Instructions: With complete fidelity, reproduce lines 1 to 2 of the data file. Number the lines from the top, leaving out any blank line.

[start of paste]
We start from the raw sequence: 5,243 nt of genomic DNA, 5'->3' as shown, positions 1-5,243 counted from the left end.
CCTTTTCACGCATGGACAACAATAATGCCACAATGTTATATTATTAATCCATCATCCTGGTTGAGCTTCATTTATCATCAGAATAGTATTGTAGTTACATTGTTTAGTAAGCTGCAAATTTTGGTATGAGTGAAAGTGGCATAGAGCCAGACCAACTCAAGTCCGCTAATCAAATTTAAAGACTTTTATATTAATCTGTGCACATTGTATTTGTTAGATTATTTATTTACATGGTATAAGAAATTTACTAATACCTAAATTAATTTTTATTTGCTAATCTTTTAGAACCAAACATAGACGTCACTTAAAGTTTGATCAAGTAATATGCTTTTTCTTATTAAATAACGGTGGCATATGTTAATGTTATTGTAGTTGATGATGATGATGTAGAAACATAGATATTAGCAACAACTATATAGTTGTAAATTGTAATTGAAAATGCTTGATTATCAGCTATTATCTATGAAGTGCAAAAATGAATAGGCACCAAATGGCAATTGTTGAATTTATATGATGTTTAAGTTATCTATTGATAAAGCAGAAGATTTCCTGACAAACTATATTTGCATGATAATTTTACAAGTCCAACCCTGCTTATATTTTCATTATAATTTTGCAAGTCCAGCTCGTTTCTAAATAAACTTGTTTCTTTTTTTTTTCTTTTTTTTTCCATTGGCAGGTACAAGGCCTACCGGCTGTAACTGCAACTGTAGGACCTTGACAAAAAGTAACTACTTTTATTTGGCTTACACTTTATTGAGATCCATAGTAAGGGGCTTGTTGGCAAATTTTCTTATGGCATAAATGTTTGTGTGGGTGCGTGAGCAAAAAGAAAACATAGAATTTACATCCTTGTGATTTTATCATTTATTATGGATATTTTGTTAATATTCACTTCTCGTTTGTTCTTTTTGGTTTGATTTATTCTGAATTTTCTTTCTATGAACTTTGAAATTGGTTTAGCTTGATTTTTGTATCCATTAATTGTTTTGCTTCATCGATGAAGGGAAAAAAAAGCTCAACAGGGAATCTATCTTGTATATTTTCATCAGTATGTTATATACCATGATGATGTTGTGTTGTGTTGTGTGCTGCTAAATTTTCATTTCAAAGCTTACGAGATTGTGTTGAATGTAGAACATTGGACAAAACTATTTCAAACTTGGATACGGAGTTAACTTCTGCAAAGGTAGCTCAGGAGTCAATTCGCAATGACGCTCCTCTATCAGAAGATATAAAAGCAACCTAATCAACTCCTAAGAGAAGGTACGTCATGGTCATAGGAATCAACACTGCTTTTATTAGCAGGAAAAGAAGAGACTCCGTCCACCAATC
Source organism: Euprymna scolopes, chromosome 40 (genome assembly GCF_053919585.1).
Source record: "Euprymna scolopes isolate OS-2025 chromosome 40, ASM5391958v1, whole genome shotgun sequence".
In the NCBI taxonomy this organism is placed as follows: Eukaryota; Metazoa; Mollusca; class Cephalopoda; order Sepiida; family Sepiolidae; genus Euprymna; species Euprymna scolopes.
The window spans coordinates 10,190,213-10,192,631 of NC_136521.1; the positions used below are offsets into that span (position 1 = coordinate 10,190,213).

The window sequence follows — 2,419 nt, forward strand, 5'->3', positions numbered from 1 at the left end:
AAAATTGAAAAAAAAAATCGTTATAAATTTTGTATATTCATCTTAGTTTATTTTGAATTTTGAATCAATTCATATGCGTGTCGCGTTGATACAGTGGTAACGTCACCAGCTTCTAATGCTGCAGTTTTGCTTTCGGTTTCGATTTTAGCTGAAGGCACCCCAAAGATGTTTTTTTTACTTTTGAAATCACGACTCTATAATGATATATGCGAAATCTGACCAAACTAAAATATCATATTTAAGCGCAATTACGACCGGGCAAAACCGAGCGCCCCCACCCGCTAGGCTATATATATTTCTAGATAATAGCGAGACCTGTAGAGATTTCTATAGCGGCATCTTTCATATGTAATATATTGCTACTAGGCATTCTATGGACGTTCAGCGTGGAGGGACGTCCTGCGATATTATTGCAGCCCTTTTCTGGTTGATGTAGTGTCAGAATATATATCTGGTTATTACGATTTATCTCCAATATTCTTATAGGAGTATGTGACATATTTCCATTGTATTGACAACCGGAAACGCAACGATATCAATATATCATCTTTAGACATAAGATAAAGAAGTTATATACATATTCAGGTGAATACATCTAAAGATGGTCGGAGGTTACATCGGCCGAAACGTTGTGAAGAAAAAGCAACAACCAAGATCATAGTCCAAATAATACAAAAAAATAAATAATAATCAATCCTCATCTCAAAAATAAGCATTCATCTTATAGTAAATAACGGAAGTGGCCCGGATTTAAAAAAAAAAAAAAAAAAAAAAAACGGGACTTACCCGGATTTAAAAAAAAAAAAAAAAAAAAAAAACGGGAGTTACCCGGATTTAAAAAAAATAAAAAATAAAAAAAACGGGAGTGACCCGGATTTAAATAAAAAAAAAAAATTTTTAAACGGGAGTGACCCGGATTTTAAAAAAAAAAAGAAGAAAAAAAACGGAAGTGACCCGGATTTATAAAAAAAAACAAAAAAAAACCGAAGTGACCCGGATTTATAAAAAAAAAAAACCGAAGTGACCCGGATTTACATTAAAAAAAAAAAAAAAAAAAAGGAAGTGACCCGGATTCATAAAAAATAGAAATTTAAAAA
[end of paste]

We start from the raw sequence: 5,243 nt of genomic DNA, 5'->3' as shown, positions 1-5,243 counted from the left end.
CCTTTTCACGCATGGACAACAATAATGCCACAATGTTATATTATTAATCCATCATCCTGGTTGAGCTTCATTTATCATCAGAATAGTATTGTAGTTACATTGTTTAGTAAGCTGCAAATTTTGGTATGAGTGAAAGTGGCATAGAGCCAGACCAACTCAAGTCCGCTAATCAAATTTAAAGACTTTTATATTAATCTGTGCACATTGTATTTGTTAGATTATTTATTTACATGGTATAAGAAATTTACTAATACCTAAATTAATTTTTATTTGCTAATCTTTTAGAACCAAACATAGACGTCACTTAAAGTTTGATCAAGTAATATGCTTTTTCTTATTAAATAACGGTGGCATATGTTAATGTTATTGTAGTTGATGATGATGATGTAGAAACATAGATATTAGCAACAACTATATAGTTGTAAATTGTAATTGAAAATGCTTGATTATCAGCTATTATCTATGAAGTGCAAAAATGAATAGGCACCAAATGGCAATTGTTGAATTTATATGATGTTTAAGTTATCTATTGATAAAGCAGAAGATTTCCTGACAAACTATATTTGCATGATAATTTTACAAGTCCAACCCTGCTTATATTTTCATTATAATTTTGCAAGTCCAGCTCGTTTCTAAATAAACTTGTTTCTTTTTTTTTTCTTTTTTTTTCCATTGGCAGGTACAAGGCCTACCGGCTGTAACTGCAACTGTAGGACCTTGACAAAAAGTAACTACTTTTATTTGGCTTACACTTTATTGAGATCCATAGTAAGGGGCTTGTTGGCAAATTTTCTTATGGCATAAATGTTTGTGTGGGTGCGTGAGCAAAAAGAAAACATAGAATTTACATCCTTGTGATTTTATCATTTATTATGGATATTTTGTTAATATTCACTTCTCGTTTGTTCTTTTTGGTTTGATTTATTCTGAATTTTCTTTCTATGAACTTTGAAATTGGTTTAGCTTGATTTTTGTATCCATTAATTGTTTTGCTTCATCGATGAAGGGAAAAAAAAGCTCAACAGGGAATCTATCTTGTATATTTTCATCAGTATGTTATATACCATGATGATGTTGTGTTGTGTTGTGTGCTGCTAAATTTTCATTTCAAAGCTTACGAGATTGTGTTGAATGTAGAACATTGGACAAAACTATTTCAAACTTGGATACGGAGTTAACTTCTGCAAAGGTAGCTCAGGAGTCAATTCGCAATGACGCTCCTCTATCAGAAGATATAAAAGCAACCTAATCAACTCCTAAGAGAAGGTACGTCATGGTCATAGGAATCAACACTGCTTTTATTAGCAGGAAAAGAAGAGACTCCGTCCACCAATC